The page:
When thinking of a ‘lens’, most people have the image of a spherical lens in their mind, but there are different geometries for lenses, and one of the most common is the cylindrical lens. What’s the difference between spherical and geometrical lenses? And what applications require cylindrical lenses? In this article we will discuss these questions.
Cylindrical vs Spherical lenses
Imagine a sphere made out of glass and let’s say we cut at any plane completely across the sphere. Our end piece will be a spherical lens, with a flat surface and a curved surface. If we were to illuminate the flat side with a light source, we will see that all of the light is focused to a single point some distance in front of the lens. If we rotate a spherical lens, the position and shape of the focused light wouldn’t change
Now imagine that, instead of cutting a glass sphere, we cut a glass cylinder. We need to cut the cylinder with a plane parallel to its axis of rotation (that would be the longest axis). We end with a lens that is flat on one side and curved on the other. However, the curve of a cylindrical lens only goes in one direction. Why is that important? Well, because when we illuminate a cylindrical lens, instead of the light focusing into a point it will focus into a line. Not only that, if we rotate the cylindrical lens along the optical axis, the focused line will change its orientation.
Now, we might ask ourselves why do we ever want to use a lens that is clearly distorting the shape of our light source to a single line. Cylindrical lenses actually have several applications that make them very useful, and sometimes necessary, in optical systems
5 Applications of Cylindrical Lenses
Astigmatism is an optical aberration that can cause images to appear distorted or blurred. It occurs when light rays entering the eye or an optical system are not focused equally in all directions, leading to different focal points in different planes.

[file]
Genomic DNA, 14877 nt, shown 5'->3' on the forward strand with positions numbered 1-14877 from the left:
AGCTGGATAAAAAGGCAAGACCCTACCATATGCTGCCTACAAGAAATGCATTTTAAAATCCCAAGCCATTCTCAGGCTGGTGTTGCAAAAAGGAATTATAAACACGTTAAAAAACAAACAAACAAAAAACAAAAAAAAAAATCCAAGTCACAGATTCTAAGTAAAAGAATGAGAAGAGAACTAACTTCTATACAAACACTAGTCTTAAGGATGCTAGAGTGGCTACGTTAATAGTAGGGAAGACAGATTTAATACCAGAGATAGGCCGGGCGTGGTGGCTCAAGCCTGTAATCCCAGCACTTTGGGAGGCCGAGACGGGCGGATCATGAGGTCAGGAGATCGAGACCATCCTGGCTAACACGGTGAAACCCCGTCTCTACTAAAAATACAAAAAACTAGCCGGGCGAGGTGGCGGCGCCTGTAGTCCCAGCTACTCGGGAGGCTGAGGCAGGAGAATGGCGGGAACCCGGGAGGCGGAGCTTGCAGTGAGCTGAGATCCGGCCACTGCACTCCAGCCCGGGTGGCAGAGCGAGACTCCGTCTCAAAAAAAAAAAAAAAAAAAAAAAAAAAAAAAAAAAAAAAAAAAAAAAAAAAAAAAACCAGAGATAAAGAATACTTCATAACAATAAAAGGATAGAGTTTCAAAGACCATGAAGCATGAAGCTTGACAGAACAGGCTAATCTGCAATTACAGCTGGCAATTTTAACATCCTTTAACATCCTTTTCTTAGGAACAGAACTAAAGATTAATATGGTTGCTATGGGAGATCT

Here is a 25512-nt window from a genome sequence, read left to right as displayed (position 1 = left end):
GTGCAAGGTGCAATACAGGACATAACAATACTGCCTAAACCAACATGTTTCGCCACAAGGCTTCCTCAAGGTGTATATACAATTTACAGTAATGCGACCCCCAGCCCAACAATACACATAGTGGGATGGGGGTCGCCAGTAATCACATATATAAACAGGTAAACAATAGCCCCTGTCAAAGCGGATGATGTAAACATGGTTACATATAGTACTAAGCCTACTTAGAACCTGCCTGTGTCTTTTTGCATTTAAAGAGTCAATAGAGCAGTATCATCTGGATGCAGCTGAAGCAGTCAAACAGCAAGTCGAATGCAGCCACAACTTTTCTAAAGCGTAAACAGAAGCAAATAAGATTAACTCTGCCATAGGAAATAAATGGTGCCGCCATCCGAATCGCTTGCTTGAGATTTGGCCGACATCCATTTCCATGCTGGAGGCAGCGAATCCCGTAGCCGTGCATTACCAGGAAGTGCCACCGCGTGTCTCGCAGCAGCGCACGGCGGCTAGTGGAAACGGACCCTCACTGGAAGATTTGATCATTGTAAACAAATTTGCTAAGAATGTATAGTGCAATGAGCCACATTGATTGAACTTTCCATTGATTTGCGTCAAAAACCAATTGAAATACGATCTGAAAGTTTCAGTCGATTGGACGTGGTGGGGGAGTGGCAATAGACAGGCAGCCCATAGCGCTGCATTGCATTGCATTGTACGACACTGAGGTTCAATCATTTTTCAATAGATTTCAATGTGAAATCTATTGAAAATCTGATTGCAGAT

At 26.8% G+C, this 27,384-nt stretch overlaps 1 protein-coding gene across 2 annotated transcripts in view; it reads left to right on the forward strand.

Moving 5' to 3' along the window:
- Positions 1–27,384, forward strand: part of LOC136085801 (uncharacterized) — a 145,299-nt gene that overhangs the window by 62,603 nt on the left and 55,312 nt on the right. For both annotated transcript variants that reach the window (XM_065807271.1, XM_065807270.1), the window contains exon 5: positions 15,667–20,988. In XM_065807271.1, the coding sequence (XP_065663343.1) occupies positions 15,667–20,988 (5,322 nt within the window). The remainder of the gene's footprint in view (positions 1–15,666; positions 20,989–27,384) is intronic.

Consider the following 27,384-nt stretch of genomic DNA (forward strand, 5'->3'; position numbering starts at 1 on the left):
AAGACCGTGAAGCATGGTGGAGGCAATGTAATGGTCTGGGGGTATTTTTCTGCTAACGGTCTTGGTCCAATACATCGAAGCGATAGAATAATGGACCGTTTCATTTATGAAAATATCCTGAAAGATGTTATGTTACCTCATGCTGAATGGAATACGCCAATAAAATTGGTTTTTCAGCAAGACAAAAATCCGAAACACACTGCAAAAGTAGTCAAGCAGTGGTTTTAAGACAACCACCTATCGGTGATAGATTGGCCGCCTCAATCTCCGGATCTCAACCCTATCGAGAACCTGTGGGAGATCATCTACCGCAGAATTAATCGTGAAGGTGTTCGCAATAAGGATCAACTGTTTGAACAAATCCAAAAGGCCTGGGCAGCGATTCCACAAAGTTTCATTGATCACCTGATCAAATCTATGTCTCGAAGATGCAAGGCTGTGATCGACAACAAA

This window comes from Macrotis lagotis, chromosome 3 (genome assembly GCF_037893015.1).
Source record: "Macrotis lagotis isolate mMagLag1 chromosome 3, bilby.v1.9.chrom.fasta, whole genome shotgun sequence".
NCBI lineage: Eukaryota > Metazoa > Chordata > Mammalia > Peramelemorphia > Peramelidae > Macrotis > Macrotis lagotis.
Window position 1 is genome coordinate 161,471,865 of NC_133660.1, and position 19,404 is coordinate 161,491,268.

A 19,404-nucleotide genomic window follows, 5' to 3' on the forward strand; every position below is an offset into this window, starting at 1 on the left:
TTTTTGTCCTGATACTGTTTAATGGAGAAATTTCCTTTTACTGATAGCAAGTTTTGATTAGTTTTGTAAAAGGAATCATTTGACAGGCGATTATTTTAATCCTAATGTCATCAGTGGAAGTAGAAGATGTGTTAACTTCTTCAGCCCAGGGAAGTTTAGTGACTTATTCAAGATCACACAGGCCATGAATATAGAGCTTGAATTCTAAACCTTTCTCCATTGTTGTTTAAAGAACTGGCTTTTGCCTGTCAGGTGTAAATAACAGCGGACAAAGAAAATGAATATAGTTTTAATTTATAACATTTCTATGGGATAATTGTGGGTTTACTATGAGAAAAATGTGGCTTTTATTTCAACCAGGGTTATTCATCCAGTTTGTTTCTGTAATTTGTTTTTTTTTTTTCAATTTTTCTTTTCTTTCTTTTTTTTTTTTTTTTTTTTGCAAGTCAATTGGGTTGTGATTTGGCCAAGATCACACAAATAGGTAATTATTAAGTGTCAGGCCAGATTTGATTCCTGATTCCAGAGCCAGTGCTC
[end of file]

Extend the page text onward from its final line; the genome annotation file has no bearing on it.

A cylindrical lens is designed to have a different refractive power in one axis compared to the other, which allows it to focus light in only one plane. This means that when light passes through a cylindrical lens, it is focused differently in the vertical and horizontal planes.
In the case of astigmatism, a cylindrical lens is placed in the optical system to correct for the difference in refractive power in the two planes. By aligning the axis of the cylindrical lens with the direction of the astigmatism, the lens can compensate for the difference in focal points in the two planes and bring them into alignment, resulting in a clearer, sharper image.
In short, a cylindrical lens corrects astigmatism by focusing light in only one plane, compensating for the difference in refractive power in the two planes and bringing them into alignment.
Laser Beam Shape Correction.
Ideally, light emitting from a laser should be a perfect circle; however, semiconductor laser present an elliptic beam profile. So it is necessary to correct the beam profile so we can collimate the beam and couple it to an optical fiber. We can correct such profile by placing a cylindrical lens with its main axis perpendicular to the fast axis of the laser beam.
Cylindrical lenses are commonly used in laser beam shape correction to reshape the laser beam and improve its quality. Laser beams often have non-uniform intensity profiles or non-circular shapes due to imperfections in the laser cavity or the mode of operation. Cylindrical lenses can be used to correct these distortions and produce a more uniform and circular beam.